Replacement Asset under the Small Business Roll-over Relief

Q: What type of assets qualify as a replacement asset for Small Business Roll-over Relief purposes?

A: The replacement asset (or the fourth element expenditure of a CGT asset) must be an active asset. This may include a car or a depreciating asset, but not trading stock. Shares or trust interests can qualify provided they are active assets (e.g. they must generally satisfy the 80% test) and the taxpayer or a connected entity is a CGT concession stakeholder in the company or trust. If the taxpayer is an interposed entity, the CGT concession stakeholders together must have a direct or indirect small business participation percentage of at least 90% in the taxpayer.

Capital Work Deductions and Clawback Provisions

Q: If a taxpayer who purchased an existing property does not have the information regarding the construction costs incurred by the original owner and, as a result, does not claim any capital work deductions, is he/she subject to the clawback provisions?

A: Strictly speaking, the clawback provisions (e.g. the cost base is reduced to the extent the capital work deductions could have been claimed) still apply even if the taxpayer does not have the information and is therefore unable to claim a deduction. However, under Practice Statement PS LA 2006/1 (GA), the Commissioner will not apply the provisions where the taxpayer can demonstrate he does not have the information on the construction costs and does not seek to deduct any amount in relation to the expenditure.

November 2017


GST and entitlement to input tax credits                       

Q: Can you claim the goods and services tax (GST) included in the purchase price of a motor vehicle used in your enterprise as input tax credits (ITC)? 

A: Yes. As long as you are purchasing a motor vehicle to use in connection with your enterprise, you are entitled to claim the GST included in the purchase price and running costs of the vehicle as ITCs. However, you must reduce the ITC amount by the proportion the motor vehicle is used for private purposes, and is not used for the purposes of carrying on your enterprise.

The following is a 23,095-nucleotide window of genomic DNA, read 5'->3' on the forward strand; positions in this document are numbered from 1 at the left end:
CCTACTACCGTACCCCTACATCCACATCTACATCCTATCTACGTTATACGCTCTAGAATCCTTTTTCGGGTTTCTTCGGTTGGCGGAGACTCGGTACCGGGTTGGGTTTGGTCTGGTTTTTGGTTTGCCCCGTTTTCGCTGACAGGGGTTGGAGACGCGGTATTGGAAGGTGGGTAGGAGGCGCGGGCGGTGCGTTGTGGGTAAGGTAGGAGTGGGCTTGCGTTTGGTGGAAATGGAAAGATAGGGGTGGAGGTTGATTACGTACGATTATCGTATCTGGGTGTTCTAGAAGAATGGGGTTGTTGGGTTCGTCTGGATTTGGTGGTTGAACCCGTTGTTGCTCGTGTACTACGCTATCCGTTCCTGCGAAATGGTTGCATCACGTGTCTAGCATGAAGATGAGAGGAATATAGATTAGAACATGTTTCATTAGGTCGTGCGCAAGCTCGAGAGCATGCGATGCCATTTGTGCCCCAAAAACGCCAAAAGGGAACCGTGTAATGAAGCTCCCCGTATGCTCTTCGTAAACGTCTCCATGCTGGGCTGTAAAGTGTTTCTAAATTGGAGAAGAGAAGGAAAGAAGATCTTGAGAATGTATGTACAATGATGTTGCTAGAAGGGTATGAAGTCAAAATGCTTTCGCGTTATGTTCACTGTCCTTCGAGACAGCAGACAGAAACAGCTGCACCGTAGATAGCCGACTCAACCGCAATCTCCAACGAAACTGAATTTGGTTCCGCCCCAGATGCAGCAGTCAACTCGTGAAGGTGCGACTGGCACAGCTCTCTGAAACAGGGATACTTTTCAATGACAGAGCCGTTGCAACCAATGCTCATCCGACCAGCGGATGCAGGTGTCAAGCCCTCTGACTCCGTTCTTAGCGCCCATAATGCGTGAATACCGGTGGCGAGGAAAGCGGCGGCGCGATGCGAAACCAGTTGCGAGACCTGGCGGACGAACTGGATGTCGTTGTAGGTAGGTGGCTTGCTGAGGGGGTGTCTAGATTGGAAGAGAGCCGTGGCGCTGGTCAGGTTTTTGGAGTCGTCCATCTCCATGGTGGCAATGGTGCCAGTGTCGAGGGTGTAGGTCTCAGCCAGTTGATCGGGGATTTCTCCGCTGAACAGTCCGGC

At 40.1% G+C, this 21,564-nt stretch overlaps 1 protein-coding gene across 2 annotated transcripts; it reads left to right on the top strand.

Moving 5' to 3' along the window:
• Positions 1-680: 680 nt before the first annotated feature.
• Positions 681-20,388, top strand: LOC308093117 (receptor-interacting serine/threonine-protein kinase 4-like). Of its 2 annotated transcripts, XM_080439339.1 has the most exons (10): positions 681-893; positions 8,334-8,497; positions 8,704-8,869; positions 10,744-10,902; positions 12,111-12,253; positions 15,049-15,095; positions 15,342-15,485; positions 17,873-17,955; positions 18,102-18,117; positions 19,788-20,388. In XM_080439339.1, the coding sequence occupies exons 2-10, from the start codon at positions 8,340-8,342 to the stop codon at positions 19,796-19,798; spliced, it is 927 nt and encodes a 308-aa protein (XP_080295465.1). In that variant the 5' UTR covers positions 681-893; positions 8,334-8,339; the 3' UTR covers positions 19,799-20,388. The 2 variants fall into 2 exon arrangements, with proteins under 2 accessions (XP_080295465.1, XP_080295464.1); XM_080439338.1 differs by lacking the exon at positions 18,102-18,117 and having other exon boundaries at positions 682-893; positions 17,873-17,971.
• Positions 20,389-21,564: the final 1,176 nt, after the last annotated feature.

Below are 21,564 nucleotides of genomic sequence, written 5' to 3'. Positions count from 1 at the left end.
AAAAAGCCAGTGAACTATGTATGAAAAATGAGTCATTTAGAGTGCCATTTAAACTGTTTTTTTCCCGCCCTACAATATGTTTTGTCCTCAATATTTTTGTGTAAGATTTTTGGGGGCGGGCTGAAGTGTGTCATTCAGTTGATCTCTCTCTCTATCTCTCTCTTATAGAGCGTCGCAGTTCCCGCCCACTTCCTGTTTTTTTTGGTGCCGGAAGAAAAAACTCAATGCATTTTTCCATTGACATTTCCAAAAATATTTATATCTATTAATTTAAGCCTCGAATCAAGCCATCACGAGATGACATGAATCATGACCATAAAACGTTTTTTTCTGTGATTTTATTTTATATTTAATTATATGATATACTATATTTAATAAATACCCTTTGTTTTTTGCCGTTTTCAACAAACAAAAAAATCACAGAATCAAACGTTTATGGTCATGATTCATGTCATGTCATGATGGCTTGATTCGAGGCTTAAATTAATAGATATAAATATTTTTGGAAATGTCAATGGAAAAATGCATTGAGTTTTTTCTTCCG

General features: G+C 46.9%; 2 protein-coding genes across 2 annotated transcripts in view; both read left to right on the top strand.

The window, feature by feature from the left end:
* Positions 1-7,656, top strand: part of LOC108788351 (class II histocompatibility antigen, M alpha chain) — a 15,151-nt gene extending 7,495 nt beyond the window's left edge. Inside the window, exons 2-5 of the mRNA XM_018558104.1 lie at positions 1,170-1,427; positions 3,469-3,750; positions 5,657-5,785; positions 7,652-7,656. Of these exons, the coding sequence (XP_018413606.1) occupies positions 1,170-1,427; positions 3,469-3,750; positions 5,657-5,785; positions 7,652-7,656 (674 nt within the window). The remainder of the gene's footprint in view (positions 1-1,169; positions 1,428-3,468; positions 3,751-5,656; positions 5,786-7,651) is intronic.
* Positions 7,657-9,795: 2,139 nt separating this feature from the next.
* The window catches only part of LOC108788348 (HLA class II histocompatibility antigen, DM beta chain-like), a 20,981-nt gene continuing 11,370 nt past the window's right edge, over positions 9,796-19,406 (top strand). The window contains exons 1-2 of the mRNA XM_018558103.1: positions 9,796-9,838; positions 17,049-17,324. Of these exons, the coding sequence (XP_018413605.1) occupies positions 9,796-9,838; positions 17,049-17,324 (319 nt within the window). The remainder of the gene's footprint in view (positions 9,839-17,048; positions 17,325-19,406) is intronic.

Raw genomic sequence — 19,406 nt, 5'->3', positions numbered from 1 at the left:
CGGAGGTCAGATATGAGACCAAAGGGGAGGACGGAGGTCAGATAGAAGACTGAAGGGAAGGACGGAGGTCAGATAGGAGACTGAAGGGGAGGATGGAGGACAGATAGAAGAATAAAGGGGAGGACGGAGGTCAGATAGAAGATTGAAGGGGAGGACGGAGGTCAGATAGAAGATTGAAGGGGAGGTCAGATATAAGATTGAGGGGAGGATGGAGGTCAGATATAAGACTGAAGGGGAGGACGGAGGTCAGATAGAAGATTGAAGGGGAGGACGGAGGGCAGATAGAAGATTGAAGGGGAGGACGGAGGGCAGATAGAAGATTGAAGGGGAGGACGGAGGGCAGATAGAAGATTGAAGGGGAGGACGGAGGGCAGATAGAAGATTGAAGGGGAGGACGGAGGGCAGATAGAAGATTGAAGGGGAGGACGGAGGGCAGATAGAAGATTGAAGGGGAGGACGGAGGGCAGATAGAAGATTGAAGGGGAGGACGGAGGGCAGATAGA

You are allowed a partial ITC for the GST included in the price of the goods and services you use partly in the course of or furtherance of your enterprise. 

Section 11-25 of the GST Act states the amount of the ITC for a creditable acquisition is an amount equal to the GST payable on the supply of the thing acquired. However, the amount of the ITC for a creditable acquisition is reduced if the acquisition is only partly creditable. 

The amount of the ITC you can claim on an acquisition that is made for a partly creditable purpose is provided in subsection 11-30(3) of the GST Act: 

[Full input tax credit x Extent of creditable purpose x Extent of consideration] 


extent of consideration is the extent to which you provide, or are liable to provide, the consideration for the acquisition, expressed as a percentage of the total consideration for the acquisition. 

extent of creditable purpose is the extent to which the *creditable acquisition is for a *creditable purpose, expressed as a percentage of the total purpose of the acquisition. 

full input tax credit is what would have been the amount of the input tax credit for the acquisition if it had been made solely for a creditable purpose and you had provided, or had been liable to provide, all of the consideration. 

New Company and Franking Deficit Tax (FDT)

Q: Will a private company operating in its first income year be liable for Franking Deficit Tax if it declares fully franked dividends and its franking account balance is in deficit at the end of the income year?